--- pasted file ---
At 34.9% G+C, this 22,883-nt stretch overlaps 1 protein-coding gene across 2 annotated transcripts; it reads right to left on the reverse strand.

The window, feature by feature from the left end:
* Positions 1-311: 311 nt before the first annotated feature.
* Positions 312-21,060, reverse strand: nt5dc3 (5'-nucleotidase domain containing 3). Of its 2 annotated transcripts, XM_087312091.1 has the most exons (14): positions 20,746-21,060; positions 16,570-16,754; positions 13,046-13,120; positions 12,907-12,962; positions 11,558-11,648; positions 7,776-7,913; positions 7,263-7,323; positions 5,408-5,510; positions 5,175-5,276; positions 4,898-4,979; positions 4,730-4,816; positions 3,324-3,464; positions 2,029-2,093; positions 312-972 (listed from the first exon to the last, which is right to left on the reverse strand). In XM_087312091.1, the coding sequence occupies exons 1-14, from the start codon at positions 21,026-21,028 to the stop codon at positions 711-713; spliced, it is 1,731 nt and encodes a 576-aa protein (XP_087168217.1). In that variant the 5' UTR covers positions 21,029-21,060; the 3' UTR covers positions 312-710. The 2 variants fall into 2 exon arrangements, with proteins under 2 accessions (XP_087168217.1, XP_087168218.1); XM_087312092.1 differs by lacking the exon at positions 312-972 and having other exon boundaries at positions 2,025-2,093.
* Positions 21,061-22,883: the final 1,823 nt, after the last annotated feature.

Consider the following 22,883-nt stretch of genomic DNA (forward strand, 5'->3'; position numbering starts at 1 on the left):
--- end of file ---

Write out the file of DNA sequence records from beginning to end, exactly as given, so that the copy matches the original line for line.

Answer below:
At 34.9% G+C, this 22,883-nt stretch overlaps 1 protein-coding gene across 2 annotated transcripts; it reads right to left on the reverse strand.

The window, feature by feature from the left end:
* Positions 1-311: 311 nt before the first annotated feature.
* Positions 312-21,060, reverse strand: nt5dc3 (5'-nucleotidase domain containing 3). Of its 2 annotated transcripts, XM_087312091.1 has the most exons (14): positions 20,746-21,060; positions 16,570-16,754; positions 13,046-13,120; positions 12,907-12,962; positions 11,558-11,648; positions 7,776-7,913; positions 7,263-7,323; positions 5,408-5,510; positions 5,175-5,276; positions 4,898-4,979; positions 4,730-4,816; positions 3,324-3,464; positions 2,029-2,093; positions 312-972 (listed from the first exon to the last, which is right to left on the reverse strand). In XM_087312091.1, the coding sequence occupies exons 1-14, from the start codon at positions 21,026-21,028 to the stop codon at positions 711-713; spliced, it is 1,731 nt and encodes a 576-aa protein (XP_087168217.1). In that variant the 5' UTR covers positions 21,029-21,060; the 3' UTR covers positions 312-710. The 2 variants fall into 2 exon arrangements, with proteins under 2 accessions (XP_087168217.1, XP_087168218.1); XM_087312092.1 differs by lacking the exon at positions 312-972 and having other exon boundaries at positions 2,025-2,093.
* Positions 21,061-22,883: the final 1,823 nt, after the last annotated feature.

Consider the following 22,883-nt stretch of genomic DNA (forward strand, 5'->3'; position numbering starts at 1 on the left):